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Advertising/commission structure


Hi Pete,

My name is Kimmie and I used to work for an advertising agency that billed clients based off commission multiplier.  This method includes the media buys and the agency commission.

For example, a clients that pays a 10% gross commission, the commission multiplier is .95.  From my perspective, it makes sense to say the standard commission is 15% and deducts it from the 10% gross client agrees which leaves a difference of 5%, I then deduct this from 100% and out comes .95.
Is there a multiplying way to do this shortly?

Another scenario is a client agrees to pay a 10% net commission.  The commission multiplier is .935.  I don't know how it comes out to .935.

Any input is appreciated.  Thank you!


This commission thing is DEAD (for the most part). I don't know where you are living so comments may not be relevant. In the US, Canada and most of Western Europe the agency commission is 15%. The way that one would figure out billing for that sort of rate has a similar ratio as what you are seeing in the .935 multiplier that you indicate.

Take $100 and mark it up 7%. Most people would multiply the $100 X 7% = $107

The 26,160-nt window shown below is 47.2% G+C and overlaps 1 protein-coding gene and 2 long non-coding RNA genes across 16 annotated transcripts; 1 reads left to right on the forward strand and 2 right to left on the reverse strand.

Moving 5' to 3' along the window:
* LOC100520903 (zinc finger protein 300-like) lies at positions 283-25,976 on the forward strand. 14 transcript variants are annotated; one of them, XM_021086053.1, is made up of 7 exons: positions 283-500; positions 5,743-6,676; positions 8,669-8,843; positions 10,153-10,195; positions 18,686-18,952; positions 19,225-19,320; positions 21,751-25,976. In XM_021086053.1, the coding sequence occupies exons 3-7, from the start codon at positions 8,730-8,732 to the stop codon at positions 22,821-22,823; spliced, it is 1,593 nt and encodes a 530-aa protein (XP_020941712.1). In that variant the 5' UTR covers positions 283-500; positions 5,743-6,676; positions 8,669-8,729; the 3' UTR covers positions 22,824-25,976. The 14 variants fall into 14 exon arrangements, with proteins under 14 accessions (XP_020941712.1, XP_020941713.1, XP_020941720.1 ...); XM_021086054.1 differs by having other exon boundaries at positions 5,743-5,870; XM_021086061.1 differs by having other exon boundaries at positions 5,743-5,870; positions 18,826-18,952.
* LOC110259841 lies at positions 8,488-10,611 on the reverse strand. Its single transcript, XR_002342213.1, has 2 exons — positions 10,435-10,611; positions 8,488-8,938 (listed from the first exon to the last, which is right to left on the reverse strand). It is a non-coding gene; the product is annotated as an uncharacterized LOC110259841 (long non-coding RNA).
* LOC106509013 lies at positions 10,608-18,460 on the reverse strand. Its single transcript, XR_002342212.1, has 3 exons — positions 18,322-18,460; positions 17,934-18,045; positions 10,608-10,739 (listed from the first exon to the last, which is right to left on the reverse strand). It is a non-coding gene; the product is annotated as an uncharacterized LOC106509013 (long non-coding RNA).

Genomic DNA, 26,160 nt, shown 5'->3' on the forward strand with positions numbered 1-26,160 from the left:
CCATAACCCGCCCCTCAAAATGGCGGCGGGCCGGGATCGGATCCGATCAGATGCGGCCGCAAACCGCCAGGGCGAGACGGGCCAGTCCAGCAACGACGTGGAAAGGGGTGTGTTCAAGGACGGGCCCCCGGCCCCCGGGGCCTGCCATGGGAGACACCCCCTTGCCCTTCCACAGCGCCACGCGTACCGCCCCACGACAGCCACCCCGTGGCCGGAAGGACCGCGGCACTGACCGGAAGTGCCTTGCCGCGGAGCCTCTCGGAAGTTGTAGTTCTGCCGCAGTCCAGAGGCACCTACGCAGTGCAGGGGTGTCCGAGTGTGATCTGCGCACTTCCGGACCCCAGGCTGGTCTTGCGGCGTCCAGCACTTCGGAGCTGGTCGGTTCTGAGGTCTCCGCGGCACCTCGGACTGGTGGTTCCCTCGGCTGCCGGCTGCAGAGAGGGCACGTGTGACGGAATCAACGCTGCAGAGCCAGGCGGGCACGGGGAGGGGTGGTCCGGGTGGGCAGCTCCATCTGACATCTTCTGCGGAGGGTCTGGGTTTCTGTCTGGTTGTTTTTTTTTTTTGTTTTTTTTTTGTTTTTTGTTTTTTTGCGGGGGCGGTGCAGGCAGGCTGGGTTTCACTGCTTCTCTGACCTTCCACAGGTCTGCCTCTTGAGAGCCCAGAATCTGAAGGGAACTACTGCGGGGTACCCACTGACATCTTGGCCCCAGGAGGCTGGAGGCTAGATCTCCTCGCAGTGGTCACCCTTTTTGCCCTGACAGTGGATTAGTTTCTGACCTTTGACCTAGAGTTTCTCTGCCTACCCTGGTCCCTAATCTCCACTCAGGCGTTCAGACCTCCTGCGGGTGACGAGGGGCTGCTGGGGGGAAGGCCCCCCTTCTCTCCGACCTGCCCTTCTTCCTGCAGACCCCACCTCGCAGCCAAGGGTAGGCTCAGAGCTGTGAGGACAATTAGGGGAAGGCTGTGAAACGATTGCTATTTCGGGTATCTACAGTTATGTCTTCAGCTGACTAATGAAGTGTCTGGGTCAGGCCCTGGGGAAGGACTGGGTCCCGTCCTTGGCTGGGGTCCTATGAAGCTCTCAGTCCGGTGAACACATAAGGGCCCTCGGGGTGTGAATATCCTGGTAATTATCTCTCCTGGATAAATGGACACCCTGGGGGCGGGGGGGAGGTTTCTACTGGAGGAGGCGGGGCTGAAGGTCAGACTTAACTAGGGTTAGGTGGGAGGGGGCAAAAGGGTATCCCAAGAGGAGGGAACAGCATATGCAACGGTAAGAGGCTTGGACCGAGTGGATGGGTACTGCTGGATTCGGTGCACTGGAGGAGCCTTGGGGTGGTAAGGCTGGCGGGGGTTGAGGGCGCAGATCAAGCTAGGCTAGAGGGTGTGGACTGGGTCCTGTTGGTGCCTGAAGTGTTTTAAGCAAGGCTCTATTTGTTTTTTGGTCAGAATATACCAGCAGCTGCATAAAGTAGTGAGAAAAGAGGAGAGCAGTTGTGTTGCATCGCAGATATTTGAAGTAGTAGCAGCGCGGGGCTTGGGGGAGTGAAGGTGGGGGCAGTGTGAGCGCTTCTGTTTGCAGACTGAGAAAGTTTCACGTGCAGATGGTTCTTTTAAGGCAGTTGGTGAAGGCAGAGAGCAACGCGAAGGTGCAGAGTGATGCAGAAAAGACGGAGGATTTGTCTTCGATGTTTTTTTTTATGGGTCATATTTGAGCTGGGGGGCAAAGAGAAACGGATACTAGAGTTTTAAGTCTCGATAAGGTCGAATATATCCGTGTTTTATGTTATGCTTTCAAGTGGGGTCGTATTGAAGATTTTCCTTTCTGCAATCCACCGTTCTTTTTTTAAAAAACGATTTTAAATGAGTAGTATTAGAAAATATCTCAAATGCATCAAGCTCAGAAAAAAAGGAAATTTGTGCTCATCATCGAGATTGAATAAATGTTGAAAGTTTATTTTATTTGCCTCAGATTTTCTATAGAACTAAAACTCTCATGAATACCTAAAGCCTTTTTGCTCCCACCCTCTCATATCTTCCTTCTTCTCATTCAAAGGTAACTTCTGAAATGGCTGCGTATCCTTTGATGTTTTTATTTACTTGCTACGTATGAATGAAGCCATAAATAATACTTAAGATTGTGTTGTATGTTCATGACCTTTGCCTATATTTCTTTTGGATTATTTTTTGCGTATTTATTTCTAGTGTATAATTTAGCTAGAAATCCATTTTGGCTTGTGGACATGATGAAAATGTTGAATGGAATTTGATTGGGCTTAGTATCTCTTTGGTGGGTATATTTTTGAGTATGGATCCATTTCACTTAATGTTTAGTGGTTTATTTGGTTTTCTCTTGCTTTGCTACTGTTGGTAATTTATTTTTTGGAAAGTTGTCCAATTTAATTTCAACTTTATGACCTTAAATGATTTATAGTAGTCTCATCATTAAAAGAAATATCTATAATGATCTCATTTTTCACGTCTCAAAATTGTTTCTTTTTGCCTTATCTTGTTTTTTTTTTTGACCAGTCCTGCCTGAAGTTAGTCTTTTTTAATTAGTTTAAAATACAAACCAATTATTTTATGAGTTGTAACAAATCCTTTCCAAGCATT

This formula however is NOT representative of a 7% margin, and this is where many people miss the mark and leave a LOT of money on the table.

In order to achieve a 7% margin the formula for doing so follows:

$100 ÷ .93 = $107.53  

You will note that on $1000 that equates to $5.30, $10,000 = $530 and $100,000 = $5300 and so on.

When dealing with an agencies STANDARD markup of 15% or 17.65 one would see the formula work out like this:

$100 ÷ .85 = $117.65

Now you ask – what the heck, where did the 17.65 come from. See the 17.65 on the $117.65 sum from the above equation? That is the true margin of a 15% markup.

FYI… an ad in the New Yorker costs about $160,000. The sales rep is paid a 15% commission. If you were the rep would you prefer to be paid $24,000 for the sale of the ad or would you prefer $28,235?

An agency billing $10,000,000 would find a $264,705 difference.

I'm not certain why you ask your question(s) but I trust that this will shed some light, but interested to know better why you ask.



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Peter Gabany


Strategic planning: Objective based communicaitons, ad creative graphic design, writing, photography - buying and making, illustration - buying, print, outdoor, event, media, media planning, broadcast, how to select an agency, what the client must provide, pitching a client / being pitched


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